Dovid shrugged. At least his mother didn’t make him throw them away. As long as he kept them neatly in the special bookcase his father had made for him to store his collection of finds, she never bothered him about them.
There was only one person in the world who really appreciated Dovid’s treasures. That was his best friend, Shuey Edelstein, who lived three blocks away. Shuey also had a wagon, and treasure hunted at the same time as Dovid. The two friends had divided their neighborhood in half, and each boy hunted only in his half of town. When they got home, they’d call each other to compare finds. Sometimes they’d trade treasures with each other.
Dovid was pretty sure Shuey would want to trade for the golden skateboard. Shuey had a whole box of spare parts, and was a wiz at fixing things. One missing wheel on a skateboard wouldn’t bother Shuey at all. (Excerpted from Jr., Issue 655)
“Remember, boys,” Rebbi said, “the schools with 1,000 points will enter the grand raffle for all new playground equipment, and I don’t have to tell you how much our schoolyard can use the upgrade… so do your absolute best in portraying your makkah and making it realistic.”
“So what’d you guys get for the makkos fair?” Moishe asked Dovid and Eli at recess.
“Kinim,” they said together.
Eli’s eyes sparkled. “We already have some great ideas about lice and creepy-crawlies.”
“Which makkah did you get?” Dovid asked.
“I’m working with Yanky, and we got Dam.”
“That’s also a great one,” Eli said. “Any ideas?”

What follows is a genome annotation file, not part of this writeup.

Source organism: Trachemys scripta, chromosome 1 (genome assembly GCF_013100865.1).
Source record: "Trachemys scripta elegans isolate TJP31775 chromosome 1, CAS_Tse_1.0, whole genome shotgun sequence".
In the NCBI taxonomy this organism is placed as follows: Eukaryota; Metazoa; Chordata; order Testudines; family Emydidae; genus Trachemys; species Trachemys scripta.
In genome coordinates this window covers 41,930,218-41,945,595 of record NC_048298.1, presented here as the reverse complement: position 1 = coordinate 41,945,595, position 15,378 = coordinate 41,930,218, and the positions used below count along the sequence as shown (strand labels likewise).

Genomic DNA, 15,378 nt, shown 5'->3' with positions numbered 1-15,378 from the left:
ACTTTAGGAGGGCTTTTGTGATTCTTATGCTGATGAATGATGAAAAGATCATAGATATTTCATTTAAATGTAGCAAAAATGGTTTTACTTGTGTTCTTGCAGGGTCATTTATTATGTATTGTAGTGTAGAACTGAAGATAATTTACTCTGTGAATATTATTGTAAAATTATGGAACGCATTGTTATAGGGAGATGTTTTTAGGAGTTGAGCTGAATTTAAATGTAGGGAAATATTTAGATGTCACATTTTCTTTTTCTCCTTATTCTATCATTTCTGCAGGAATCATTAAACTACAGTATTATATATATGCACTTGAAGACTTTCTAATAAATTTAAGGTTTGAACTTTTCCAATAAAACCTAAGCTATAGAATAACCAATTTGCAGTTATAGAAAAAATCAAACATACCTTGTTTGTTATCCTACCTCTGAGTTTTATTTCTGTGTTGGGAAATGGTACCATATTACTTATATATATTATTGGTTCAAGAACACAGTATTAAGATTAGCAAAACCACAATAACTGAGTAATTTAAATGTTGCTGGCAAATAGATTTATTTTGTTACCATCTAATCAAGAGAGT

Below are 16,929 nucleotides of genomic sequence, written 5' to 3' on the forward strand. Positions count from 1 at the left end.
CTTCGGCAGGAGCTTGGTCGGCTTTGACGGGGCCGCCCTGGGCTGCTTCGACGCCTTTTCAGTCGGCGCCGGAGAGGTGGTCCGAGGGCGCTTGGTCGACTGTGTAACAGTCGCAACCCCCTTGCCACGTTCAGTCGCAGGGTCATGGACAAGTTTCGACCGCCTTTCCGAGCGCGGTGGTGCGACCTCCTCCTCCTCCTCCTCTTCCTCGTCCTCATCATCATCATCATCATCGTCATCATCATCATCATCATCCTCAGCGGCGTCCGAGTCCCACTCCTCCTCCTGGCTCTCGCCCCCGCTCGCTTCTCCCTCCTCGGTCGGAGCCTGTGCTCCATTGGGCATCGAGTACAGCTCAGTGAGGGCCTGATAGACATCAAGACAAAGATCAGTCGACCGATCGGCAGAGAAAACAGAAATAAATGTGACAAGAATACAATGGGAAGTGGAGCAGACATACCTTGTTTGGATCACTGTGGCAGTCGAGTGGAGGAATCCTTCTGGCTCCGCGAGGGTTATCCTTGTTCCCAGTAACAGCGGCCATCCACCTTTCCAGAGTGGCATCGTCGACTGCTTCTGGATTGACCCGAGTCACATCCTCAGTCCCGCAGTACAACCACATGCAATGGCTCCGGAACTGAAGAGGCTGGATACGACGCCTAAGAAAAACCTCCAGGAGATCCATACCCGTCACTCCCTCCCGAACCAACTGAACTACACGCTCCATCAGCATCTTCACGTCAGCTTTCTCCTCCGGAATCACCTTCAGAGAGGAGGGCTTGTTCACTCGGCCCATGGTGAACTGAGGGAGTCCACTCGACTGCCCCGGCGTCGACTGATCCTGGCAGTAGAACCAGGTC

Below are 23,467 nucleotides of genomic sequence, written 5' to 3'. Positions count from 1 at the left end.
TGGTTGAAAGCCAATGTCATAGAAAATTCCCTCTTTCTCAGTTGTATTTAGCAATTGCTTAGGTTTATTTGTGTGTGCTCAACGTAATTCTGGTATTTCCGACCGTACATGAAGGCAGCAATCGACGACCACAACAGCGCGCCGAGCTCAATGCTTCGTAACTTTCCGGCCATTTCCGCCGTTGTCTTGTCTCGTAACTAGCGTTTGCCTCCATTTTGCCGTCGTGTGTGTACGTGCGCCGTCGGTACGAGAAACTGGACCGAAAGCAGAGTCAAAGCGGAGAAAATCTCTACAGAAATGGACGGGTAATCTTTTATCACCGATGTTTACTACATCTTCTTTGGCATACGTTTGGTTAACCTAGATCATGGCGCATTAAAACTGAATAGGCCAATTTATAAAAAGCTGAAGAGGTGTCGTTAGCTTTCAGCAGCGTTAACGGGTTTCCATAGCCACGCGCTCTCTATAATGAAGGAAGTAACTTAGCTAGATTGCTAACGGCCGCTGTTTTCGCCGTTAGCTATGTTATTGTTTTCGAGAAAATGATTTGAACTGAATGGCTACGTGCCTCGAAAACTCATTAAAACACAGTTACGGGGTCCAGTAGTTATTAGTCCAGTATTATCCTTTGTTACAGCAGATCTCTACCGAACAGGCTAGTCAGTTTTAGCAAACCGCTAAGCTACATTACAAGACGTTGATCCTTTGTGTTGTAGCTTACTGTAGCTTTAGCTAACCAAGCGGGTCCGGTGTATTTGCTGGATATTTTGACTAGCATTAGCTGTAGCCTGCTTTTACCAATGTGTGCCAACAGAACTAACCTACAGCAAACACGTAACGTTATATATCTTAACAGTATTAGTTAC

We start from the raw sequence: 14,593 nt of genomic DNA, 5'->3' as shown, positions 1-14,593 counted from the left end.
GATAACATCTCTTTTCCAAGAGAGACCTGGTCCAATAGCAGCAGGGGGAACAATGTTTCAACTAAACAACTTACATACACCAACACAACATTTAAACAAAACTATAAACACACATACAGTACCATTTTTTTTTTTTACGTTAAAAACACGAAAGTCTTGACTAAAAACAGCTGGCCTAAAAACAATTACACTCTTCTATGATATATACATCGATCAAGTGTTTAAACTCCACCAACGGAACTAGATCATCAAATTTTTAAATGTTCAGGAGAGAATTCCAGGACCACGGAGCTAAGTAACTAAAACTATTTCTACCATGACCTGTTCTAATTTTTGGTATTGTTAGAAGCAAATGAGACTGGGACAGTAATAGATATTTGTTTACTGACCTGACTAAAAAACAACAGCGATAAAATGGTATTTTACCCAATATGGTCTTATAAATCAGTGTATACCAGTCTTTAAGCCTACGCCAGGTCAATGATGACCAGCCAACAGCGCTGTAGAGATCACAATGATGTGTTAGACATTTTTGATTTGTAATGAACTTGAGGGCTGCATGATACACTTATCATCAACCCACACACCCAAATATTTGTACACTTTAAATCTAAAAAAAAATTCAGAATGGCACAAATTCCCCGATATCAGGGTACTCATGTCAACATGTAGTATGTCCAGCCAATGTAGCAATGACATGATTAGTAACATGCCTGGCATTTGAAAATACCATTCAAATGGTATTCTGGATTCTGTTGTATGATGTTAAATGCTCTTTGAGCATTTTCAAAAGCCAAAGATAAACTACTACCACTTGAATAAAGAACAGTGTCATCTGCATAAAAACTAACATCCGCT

“Not yet, but leave it to us,” Moishe said. “We’re going to do something really amazing. I bet this year, our school will take the makkos fair to a whole new level.”
“How about you, Shmulie?” Moishe said. “What’d you get?”
“Who are you doing it with?”
“Me, myself, and I.”
Moishe laughed. “At least the three of you get along.”
“You know, you can do something really incredible with frogs,” Dovid said.
Shmulie shook his head. “Thanks, but no thanks. I’m not wasting my time on anything too difficult.”
“Waste your time?”
“Yeah. I’m keeping it really easy.”
“But, Shmulie,” Moishe said, “for our school to win, we need every point we can get. Remember how tough the judges were at the last fair?”
“That’s exactly what I’m talking about,” Shmulie said. “I worked for weeks on that project and only scored a measly six from each judge. I should have gotten all tens!” He crossed his arms in front of his chest. “I’m taking it nice and easy this time.”
“But we need you. Every point counts.”
“You can earn the points without me.”
The boys groaned in frustration. They’d just have to work harder on their own projects to make up the difference in points. (Excerpted from Jr., Issue 655)
“Here it is,” announced my father as he maneuvered the gray van up the steep driveway. “Home, sweet home for the next five days!”
His announcement was met with the sound of seatbelt buckles opening, stretches and yawns from my two younger sisters, who’d been sleeping, elbowing and jostling from the boys in the backseat, who all wanted to get out first, and cries from the baby, who desperately wanted freedom from her car seat. But me? I just stared. I’ve always had a thing for scenery — and this was a feast for my eyes. Distant, blue mountains lined the horizon. Several hundred feet away, I could see the shallow, snaking river that gurgled past our cabin. Fallen logs, overgrown grass, old trees with gnarled branches… And to the left, the forest beckoned. Ah, Virginia at her best!